A presentation delivered the previous day from TRACIT spoke about how counterfeiting fits into the broader discussion of illicit trade in a more holistic approach. Also, a study showed that counterfeiting directly negatively impacted nine of UN’s Sustainable Development Goals. Such framing captures the nature of illicit trade and global counterfeiting far better than drawing comparisons to individual infringers and organised crime. Diluting the definition serves only to further exacerbate the whack-a-mole approach, with critical police resources being funnelled into the lowest level of the chain and not targeted at the intersection with other forms of illicit trade. The purpose of the new definition is well-intended and needed, however, a more nuanced understanding of online culture and brand protection is needed.

Know Your Criminal: Terrorism

“Our second part of Know Your Criminal is the connection with terrorism. This excerpt is again taken from the EURPOL IP Crime Threat Assessment. It states ‘Many of these organised crime groups are also involved in other criminal activities, including in a limited number of cases, terrorism.’ and then the second part of the excerpt references a case which gained a lot of media attention – the Charlie Hebdo attack in 2015. It is linking the [prior] counterfeiting activities of the two perpetrators of the terrorist attack to the attack itself where it says they ‘had been involved in selling counterfeit sports shoes.’ The brothers who conducted the attack were selling counterfeit Nike.”

“This was supposedly how the brothers were making a living before conducting the terrorist attack; they were also involved in drug dealing which was stated to be their primary income. There were a few different areas of criminality the Charlie Hebdo perpetrators were involved in.”

“If we look into this in more detail, the information was taken largely from a UNIFAB report ‘Counterfeiting & Terrorism’, originally in French (Contrefaçon & Terrorisme). Fortunately for non-French readers like me it was also translated into English. The report was disappointed counterfeiting had been labelled a ‘petty crime’ by French police. Where the excerpt says petty crime, that can be read as ‘counterfeiting’. Towards the end of the excerpt it states ‘Just seven months later, the Kouachi brothers burst into the Newsroom of Charlie Hebdo’ this then becomes the link between the counterfeiting activities with the terrorist attack.”

Know Your Content: Sensationalism


“This generated a lot of media attention at the time [2016] and after the EUROPOL report was released [2019]. The IP press picked it up, for a number of reasons, here’s one example of such. It starts off ‘Why are counterfeit goods used to fund terrorism’, with the reason being prison sentences are not long enough in France and the UK. The third paragraph is a completely irrelevant example. Then ‘How do we stop counterfeit goods funding terrorism’ which talks about ‘smarter technologies capable of outsmarting terrorist and organised criminal groups’ and the need for ‘Artificial intelligence, machine learning’ etc, basically a sales pitch.”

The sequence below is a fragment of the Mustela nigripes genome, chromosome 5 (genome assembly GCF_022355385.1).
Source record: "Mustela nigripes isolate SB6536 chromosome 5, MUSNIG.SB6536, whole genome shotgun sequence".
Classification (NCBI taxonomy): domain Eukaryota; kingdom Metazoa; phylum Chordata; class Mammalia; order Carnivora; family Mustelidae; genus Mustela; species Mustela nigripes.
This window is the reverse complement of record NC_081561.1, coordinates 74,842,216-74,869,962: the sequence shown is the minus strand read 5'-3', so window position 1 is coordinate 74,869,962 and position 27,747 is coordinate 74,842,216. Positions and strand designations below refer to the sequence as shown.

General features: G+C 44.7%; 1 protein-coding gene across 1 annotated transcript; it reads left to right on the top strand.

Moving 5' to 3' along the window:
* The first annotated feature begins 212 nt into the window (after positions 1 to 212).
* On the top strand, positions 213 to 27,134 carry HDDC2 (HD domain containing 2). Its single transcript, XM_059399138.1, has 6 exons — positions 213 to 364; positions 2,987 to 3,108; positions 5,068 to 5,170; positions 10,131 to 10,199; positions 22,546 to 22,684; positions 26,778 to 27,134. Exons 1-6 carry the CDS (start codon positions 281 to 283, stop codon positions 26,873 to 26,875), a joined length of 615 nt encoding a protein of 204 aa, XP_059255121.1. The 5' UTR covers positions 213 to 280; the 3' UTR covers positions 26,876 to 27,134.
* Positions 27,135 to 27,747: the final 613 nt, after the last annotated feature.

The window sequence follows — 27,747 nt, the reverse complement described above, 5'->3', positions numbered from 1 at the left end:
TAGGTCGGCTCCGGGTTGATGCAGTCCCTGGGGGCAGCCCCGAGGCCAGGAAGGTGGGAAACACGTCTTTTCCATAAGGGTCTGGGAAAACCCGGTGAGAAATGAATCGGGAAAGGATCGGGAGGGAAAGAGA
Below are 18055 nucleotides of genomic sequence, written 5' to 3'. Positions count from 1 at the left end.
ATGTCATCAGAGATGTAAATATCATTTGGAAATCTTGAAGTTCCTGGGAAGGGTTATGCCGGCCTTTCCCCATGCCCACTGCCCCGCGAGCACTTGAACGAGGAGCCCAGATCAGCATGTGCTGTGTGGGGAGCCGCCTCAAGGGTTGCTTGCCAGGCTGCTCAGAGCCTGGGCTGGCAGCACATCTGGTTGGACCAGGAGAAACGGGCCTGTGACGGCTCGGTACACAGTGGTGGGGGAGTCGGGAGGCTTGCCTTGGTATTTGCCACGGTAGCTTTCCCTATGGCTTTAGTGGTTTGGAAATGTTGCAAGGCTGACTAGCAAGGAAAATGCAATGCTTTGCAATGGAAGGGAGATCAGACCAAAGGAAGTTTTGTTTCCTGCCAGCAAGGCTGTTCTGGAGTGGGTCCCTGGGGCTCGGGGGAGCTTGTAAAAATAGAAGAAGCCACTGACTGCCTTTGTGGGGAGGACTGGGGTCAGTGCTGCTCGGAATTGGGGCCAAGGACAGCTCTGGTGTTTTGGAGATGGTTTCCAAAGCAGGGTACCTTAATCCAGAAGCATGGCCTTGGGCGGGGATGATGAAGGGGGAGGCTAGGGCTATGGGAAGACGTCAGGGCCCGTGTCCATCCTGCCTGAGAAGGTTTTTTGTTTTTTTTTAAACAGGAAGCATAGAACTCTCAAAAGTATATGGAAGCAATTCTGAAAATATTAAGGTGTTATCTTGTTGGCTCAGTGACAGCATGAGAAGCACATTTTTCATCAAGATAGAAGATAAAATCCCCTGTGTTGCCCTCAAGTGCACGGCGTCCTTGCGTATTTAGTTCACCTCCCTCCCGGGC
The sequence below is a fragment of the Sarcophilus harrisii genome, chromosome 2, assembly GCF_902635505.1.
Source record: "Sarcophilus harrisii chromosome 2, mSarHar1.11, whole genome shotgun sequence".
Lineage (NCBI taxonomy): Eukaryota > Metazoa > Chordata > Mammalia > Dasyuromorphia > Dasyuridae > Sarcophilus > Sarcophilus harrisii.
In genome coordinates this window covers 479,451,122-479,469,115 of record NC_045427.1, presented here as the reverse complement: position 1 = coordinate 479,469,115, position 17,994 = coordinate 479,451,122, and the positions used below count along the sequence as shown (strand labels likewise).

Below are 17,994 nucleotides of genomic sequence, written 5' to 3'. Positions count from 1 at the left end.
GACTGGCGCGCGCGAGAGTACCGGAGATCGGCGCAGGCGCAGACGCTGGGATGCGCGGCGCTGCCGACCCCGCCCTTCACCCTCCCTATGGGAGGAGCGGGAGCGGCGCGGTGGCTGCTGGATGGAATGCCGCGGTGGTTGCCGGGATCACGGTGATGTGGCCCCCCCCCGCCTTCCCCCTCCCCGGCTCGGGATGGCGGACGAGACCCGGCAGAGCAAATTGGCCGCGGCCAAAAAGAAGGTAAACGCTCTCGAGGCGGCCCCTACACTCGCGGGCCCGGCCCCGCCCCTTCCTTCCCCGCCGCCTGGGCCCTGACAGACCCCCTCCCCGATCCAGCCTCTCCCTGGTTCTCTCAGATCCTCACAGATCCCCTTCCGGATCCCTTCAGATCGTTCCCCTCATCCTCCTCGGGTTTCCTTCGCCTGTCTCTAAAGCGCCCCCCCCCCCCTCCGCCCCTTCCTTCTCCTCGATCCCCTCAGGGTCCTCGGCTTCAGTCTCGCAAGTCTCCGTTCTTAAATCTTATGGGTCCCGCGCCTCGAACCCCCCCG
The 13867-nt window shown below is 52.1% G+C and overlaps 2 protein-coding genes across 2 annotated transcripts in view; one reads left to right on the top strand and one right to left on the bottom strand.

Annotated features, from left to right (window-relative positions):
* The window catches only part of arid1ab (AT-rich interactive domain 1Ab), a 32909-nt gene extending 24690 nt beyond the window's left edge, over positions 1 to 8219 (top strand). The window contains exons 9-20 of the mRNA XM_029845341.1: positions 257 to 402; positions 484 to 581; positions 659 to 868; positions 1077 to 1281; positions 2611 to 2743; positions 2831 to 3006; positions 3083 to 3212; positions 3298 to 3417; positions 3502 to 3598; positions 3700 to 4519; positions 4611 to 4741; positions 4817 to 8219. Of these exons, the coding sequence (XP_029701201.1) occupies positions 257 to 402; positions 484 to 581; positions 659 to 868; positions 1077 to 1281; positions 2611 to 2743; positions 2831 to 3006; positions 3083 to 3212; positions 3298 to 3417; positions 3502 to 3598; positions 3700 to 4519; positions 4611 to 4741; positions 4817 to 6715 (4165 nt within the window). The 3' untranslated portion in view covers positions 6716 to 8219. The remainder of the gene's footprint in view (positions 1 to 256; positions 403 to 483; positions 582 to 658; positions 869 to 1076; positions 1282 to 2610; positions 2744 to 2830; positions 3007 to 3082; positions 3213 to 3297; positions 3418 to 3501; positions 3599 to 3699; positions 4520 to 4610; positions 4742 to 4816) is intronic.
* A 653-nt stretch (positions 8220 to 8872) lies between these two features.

Having brand owners and brand protection vendors repackaged as global anti-terrorism organisations stretches credibility beyond plausibility.

Also, the sales pitch mentions that it is ‘brands’ who need this smarter technology. Any rational evidence linking counterfeiting or an infringer to terrorism should be reported to the appropriate law enforcement agency – rather than contracting a brand protection service provider. It was also mentioned that consumers are unlikely to purchase fakes if they knew it funded terrorism. Most people outside the industry already find it implausible that purchasing fake items or illegally streaming content funds terrorism. Regardless of the validity of this scepticism, it heightens the burden of proof to be convincing. Having brand owners and brand protection vendors repackaged as global anti-terrorism organisations stretches credibility beyond plausibility.

“I polled people inside and outside the industry, asking ‘what punishment is fair for a person selling counterfeit Nike trainers?’ – unsurprisingly not one person said that 10 years was not long enough. Also, I asked ‘if the prison sentence was increased to 15 years do you think that would have dissuaded the brothers from committing that act of terrorism?’ – again no one agreed with that proposition.”